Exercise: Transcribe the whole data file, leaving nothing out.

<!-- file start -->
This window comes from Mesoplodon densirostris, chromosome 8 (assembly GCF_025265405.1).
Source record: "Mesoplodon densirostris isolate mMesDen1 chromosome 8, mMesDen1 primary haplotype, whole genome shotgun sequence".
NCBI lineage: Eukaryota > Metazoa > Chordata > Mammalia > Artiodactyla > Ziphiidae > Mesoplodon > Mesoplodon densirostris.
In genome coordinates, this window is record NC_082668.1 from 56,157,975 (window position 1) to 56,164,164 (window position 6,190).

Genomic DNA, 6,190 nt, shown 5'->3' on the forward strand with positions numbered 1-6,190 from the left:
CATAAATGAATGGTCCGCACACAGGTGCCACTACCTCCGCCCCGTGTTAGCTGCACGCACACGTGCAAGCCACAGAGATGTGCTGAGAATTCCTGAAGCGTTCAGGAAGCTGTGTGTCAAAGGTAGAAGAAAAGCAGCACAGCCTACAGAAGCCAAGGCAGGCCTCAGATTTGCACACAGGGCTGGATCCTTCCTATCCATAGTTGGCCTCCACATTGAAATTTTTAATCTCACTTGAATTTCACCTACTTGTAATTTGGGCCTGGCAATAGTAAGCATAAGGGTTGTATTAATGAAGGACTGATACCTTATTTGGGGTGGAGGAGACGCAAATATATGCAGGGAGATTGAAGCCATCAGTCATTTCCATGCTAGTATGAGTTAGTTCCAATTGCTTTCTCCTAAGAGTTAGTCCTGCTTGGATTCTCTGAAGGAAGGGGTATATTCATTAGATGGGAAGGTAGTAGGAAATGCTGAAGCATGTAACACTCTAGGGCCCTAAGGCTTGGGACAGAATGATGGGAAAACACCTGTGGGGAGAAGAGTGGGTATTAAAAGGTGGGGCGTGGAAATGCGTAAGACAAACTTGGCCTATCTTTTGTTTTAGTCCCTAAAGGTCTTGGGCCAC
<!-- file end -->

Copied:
This window comes from Mesoplodon densirostris, chromosome 8 (assembly GCF_025265405.1).
Source record: "Mesoplodon densirostris isolate mMesDen1 chromosome 8, mMesDen1 primary haplotype, whole genome shotgun sequence".
NCBI lineage: Eukaryota > Metazoa > Chordata > Mammalia > Artiodactyla > Ziphiidae > Mesoplodon > Mesoplodon densirostris.
In genome coordinates, this window is record NC_082668.1 from 56,157,975 (window position 1) to 56,164,164 (window position 6,190).

Genomic DNA, 6,190 nt, shown 5'->3' on the forward strand with positions numbered 1-6,190 from the left:
CATAAATGAATGGTCCGCACACAGGTGCCACTACCTCCGCCCCGTGTTAGCTGCACGCACACGTGCAAGCCACAGAGATGTGCTGAGAATTCCTGAAGCGTTCAGGAAGCTGTGTGTCAAAGGTAGAAGAAAAGCAGCACAGCCTACAGAAGCCAAGGCAGGCCTCAGATTTGCACACAGGGCTGGATCCTTCCTATCCATAGTTGGCCTCCACATTGAAATTTTTAATCTCACTTGAATTTCACCTACTTGTAATTTGGGCCTGGCAATAGTAAGCATAAGGGTTGTATTAATGAAGGACTGATACCTTATTTGGGGTGGAGGAGACGCAAATATATGCAGGGAGATTGAAGCCATCAGTCATTTCCATGCTAGTATGAGTTAGTTCCAATTGCTTTCTCCTAAGAGTTAGTCCTGCTTGGATTCTCTGAAGGAAGGGGTATATTCATTAGATGGGAAGGTAGTAGGAAATGCTGAAGCATGTAACACTCTAGGGCCCTAAGGCTTGGGACAGAATGATGGGAAAACACCTGTGGGGAGAAGAGTGGGTATTAAAAGGTGGGGCGTGGAAATGCGTAAGACAAACTTGGCCTATCTTTTGTTTTAGTCCCTAAAGGTCTTGGGCCAC